Ibrahima Konate: Liverpool defender showcases next phase of Jurgen Klopp evolution at Inter Milan



There was a thundering cry from those of a home persuasion in the San Siro terraces as a familiar sight materialized in front of them: Denzel Dumfries storming down the right at speed.

He’d gotten in behind Virgil van Dijk and sized up a low cross to set up a certain goal for Edin Dzeko, waiting free in Liverpool’s box. The delivery didn’t reach the intended target, Ibrahima Konate intercepted the ball with a last-gasp slide that drew massive appreciation from Alisson.

Jurgen Klopp applauded wildly on the touchline, but that was just one noteworthy episode in a whole series of them from the centre-back on Wednesday night.

There were three more interceptions and two shots blocked, but the numbers don’t really tell the whole story about the scale of work required to shut out Inter and seize a 2-0 victory in the first leg of this last 16 tie. Konate switched superbly between aggressive front-foot defending and a more measured focus on positional play.

Van Dijk was incredible next to him, the Dutchman returning to his benchmark-setting form pre-injury, but that is expected. ‘Virg is Virg,’ as they say at Liverpool’s training complex, a nod to the fact extraordinary is his norm.

Mohamed Salah celebrates with Ibrahima Konate at the San Siro

(AFP)

But Konate, at just 22 and with heaps of space and time for improvement, truly impressed. “We defended really well,” Klopp said.

“The way you have to defend – we like to win the ball early but if that is not possible… and against them it is really not possible because they make the pitch really big, the three centre-backs, they pass a lot of back passes to them and then from there they go diagonal to either Dumfries or Ivan Perisic.

“That makes it really tricky, so you have to defend with passion; organization helps as well with but with passion and I thought defensively it was a really strong performance.”

Konate, with starts against Manchester United, Chelsea, Tottenham and Milan as well, is clearly Klopp’s preferred option when recovery pace and greater physicality is required.

The player is a significant for the next phase of the manager’s own evolution and that of the team as a whole. The Liverpool alumni that ended a three-decade league drought did so by winning in “500 different ways,” but chiefly with the same personnel.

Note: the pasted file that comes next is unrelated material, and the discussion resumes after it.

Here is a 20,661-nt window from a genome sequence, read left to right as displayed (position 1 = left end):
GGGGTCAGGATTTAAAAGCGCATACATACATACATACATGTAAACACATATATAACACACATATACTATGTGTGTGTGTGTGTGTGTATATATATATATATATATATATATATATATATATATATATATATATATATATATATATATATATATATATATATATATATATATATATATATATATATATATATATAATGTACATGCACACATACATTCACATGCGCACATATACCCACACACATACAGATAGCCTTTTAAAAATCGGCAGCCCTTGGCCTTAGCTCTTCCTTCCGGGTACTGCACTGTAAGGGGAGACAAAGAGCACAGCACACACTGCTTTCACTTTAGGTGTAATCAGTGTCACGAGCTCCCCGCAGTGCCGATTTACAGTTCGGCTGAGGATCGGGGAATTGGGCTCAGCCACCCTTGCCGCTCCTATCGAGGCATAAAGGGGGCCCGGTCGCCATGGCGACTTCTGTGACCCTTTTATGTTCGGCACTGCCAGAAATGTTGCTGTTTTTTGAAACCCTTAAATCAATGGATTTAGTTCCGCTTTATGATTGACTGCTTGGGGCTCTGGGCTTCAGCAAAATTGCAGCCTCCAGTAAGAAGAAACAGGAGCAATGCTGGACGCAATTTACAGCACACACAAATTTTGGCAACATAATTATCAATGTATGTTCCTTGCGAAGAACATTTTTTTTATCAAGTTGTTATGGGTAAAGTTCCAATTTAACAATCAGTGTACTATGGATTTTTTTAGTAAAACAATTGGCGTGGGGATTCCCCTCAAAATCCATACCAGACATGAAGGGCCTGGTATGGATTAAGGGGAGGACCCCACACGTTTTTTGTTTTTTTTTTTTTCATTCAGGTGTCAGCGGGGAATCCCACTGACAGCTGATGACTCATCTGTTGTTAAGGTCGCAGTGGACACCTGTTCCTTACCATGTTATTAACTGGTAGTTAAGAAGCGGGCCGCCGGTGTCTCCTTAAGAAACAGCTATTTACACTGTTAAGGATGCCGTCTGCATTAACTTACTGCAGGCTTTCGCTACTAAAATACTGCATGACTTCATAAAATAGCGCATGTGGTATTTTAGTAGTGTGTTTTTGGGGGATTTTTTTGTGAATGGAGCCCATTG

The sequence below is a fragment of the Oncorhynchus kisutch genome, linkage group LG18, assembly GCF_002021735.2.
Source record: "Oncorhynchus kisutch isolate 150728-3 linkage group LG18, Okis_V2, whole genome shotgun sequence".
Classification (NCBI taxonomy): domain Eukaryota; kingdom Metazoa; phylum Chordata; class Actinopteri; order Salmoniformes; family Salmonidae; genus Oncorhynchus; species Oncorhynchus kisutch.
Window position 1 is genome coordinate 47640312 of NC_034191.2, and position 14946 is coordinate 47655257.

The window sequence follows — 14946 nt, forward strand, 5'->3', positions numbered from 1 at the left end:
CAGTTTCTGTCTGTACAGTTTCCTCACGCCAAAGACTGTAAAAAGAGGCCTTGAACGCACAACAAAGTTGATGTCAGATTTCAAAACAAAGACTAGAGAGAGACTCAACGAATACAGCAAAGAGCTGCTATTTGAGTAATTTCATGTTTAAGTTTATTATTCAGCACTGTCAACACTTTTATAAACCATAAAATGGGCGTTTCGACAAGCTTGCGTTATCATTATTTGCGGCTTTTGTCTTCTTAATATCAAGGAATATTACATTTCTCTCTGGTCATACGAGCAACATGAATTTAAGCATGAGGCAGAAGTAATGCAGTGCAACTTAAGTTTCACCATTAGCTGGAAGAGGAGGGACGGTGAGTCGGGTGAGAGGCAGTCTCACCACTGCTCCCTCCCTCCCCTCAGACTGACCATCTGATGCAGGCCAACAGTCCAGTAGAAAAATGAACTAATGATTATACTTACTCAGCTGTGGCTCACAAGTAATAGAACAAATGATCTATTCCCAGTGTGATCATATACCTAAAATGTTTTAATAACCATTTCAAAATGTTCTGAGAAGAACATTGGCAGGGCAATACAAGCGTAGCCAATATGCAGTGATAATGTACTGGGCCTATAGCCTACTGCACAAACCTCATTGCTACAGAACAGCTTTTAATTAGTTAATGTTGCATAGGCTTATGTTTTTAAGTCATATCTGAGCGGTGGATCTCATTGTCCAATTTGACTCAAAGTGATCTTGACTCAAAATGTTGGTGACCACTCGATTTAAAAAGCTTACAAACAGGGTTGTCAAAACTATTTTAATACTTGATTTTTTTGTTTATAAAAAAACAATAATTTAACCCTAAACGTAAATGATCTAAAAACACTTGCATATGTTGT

Luis Diaz also represents a growing trend in the way Jurgen Klopp now approaches games

(Getty Images)

The Merseysiders now have a deeper variety in who they can bank on to secure victory, represented by the use of Konate, Diogo Jota, Luis Diaz and how the midfield shapeshifts.

For the first time in his managerial career, Klopp has had the luxury of keeping his core assets to develop together at Anfield. He has rightly been attached to the spine that supplied the status of champions of England, Europe and the world, but is adjusting to a new comfort: richness in options.

It will, by his own admission, take some getting used to: “I have the opportunity to make more changes and cannot always play the same line-up just because we won the last game. It is something we have to learn together. We never had it before. It is pretty exciting.

“It helps of course that we have solutions for different problems, options for different situations.”

The learning process was put into practice at San Siro, especially in Klopp’s use of substitutions. Jota may have picked up a twisted ankle, but the Roberto Firmino change made huge sense for tactical reasons; a solution for holding the ball better. Not only did he get the goal that bent the game to Liverpool’s will but also made their most tackles to disrupt Inter’s rhythm at a crucial period.

Jurgen Klopp was able to call on his depth with Naby Keita injecting serenity in the midfield

(Liverpool F.C. via Getty Images)

Diaz injected directness and prompted fear from opposition markers, while Naby Keita and Jordan Henderson brought greater control, direction and efficiency in midfield.

Klopp used to stick for too long, both in terms of those on the pitch correcting flaws in approach, but also with the predictable nature of starting line-ups in the past when several injuries weren’t at play.

That is how things were. The triumph over Inter was a taster of how it will be moving forward.


www.independent.co.uk

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George Holan

George Holan is chief editor at Plainsmen Post and has articles published in many notable publications in the last decade.

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